One hundred and ninety-nine Turkish academics who signed a 2016 petition calling for a peaceful end to Turkey’s three-decades-old conflict with Kurdish militants are among the 18,632 employees dismissed from their jobs in Turkey's latest decree on Saturday.
The former rector of İzmir’s Dokuz Eylül University, Adnan Kasman, who had launched an investigation into the academics who signed the petition for peace, is also among those dismissed.
Turkish President Recep Tayyip Erdoğan launched a tirade against the signatories of the petition who call themselves Academics for Peace; hundreds are on trial and lost their jobs for criticising the Turkish Armed Forces’ campaign against Kurdistan Workers’ Party (PKK) fighters in the mainly Kurdish southeast of the country for what they said were heavy-handed tactics in cities, including the use of heavy weaponry. Their petition called for an end to state violence against Kurdish citizens .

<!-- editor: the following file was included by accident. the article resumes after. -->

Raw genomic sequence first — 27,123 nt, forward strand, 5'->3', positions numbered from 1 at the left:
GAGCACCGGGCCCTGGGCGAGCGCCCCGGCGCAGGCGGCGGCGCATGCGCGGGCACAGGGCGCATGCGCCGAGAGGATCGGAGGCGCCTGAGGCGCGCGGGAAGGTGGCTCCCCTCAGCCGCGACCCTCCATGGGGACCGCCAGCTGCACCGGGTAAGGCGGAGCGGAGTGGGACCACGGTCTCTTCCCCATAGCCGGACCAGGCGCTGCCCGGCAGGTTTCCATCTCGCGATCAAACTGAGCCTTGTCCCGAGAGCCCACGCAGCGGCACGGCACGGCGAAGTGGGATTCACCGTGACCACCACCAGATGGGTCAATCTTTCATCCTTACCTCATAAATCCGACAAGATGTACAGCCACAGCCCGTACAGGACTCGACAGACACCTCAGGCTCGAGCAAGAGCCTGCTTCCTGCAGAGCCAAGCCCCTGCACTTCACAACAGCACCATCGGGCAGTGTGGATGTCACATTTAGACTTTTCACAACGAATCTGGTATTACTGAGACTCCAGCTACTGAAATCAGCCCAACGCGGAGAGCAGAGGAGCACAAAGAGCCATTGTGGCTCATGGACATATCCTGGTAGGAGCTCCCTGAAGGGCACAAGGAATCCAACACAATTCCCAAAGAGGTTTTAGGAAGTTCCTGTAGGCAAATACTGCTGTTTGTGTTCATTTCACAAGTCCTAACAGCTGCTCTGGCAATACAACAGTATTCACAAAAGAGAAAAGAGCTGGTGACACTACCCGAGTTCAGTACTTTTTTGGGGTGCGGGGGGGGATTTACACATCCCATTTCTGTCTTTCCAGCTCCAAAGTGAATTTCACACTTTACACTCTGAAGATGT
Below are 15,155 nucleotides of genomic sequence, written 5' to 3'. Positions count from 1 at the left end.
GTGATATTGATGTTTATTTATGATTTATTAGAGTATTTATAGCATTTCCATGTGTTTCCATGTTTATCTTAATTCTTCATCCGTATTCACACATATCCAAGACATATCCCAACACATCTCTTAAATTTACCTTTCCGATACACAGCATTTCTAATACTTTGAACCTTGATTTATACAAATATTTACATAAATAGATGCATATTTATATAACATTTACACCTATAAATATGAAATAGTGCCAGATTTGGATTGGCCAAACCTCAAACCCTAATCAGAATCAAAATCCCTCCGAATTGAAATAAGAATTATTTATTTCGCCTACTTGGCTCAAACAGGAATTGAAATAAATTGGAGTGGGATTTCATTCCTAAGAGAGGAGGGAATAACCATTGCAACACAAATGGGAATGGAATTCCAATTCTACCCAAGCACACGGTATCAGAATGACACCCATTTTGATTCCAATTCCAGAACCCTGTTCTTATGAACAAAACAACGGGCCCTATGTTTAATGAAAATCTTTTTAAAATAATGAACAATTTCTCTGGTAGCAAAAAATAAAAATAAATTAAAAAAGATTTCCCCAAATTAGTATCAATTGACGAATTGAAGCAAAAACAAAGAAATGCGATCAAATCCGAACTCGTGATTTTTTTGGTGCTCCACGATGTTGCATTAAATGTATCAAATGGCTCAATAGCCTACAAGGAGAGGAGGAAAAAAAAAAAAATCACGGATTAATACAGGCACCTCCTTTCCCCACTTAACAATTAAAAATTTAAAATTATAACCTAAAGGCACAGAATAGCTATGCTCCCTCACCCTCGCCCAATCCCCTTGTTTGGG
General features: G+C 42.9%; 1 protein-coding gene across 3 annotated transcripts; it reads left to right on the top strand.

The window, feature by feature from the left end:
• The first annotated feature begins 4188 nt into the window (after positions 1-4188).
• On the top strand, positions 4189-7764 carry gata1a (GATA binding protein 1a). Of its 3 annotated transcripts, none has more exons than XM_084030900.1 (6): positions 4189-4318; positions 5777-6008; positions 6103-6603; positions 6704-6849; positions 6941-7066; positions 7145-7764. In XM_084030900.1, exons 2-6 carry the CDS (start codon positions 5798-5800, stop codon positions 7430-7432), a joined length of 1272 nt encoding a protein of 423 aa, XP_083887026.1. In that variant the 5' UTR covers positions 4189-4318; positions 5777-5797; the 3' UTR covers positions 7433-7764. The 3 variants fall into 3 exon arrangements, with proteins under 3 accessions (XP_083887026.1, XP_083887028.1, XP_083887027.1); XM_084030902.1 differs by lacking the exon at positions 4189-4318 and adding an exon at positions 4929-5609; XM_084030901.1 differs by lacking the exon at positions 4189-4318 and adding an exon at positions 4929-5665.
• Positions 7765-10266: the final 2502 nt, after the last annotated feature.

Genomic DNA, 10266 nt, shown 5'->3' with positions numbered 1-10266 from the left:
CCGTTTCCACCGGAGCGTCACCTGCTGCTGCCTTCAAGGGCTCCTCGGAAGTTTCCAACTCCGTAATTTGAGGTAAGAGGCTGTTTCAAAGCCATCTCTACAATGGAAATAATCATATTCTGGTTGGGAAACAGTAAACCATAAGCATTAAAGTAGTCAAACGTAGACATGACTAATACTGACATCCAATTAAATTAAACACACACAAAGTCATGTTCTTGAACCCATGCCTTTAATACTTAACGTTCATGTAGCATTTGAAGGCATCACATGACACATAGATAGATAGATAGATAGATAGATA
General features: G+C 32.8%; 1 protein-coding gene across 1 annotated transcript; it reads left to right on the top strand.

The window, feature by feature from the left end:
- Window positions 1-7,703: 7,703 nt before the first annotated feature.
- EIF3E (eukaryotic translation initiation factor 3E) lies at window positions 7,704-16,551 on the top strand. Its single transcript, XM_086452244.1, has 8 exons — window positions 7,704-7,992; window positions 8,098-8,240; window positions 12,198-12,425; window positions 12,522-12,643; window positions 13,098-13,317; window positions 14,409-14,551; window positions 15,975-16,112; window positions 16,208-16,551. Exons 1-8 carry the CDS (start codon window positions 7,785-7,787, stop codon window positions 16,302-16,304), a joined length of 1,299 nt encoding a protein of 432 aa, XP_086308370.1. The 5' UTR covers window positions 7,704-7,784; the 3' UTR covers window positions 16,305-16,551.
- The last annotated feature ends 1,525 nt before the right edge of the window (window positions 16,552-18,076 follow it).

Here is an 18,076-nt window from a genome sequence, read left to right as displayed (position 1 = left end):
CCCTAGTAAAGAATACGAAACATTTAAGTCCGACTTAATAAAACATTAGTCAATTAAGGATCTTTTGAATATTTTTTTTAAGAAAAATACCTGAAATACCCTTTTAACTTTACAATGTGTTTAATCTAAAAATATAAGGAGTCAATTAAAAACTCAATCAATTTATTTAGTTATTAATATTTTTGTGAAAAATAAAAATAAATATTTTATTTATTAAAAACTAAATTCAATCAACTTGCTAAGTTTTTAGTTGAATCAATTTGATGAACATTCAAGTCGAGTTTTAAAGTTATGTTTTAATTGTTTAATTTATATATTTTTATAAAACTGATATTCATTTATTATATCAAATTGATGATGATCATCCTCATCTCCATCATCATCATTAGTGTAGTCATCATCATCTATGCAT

A two-and-a-half year ceasefire between the state and the PKK, negotiated by Erdoğan’s government, broke down in July 2015 after his party failed to win a majority in general elections.
The Turkish government has announced that the state of emergency, which allows the government to issue decree laws which bypass legislative and judicial procedures, is set to be lifted on July 28 after being extended seven times.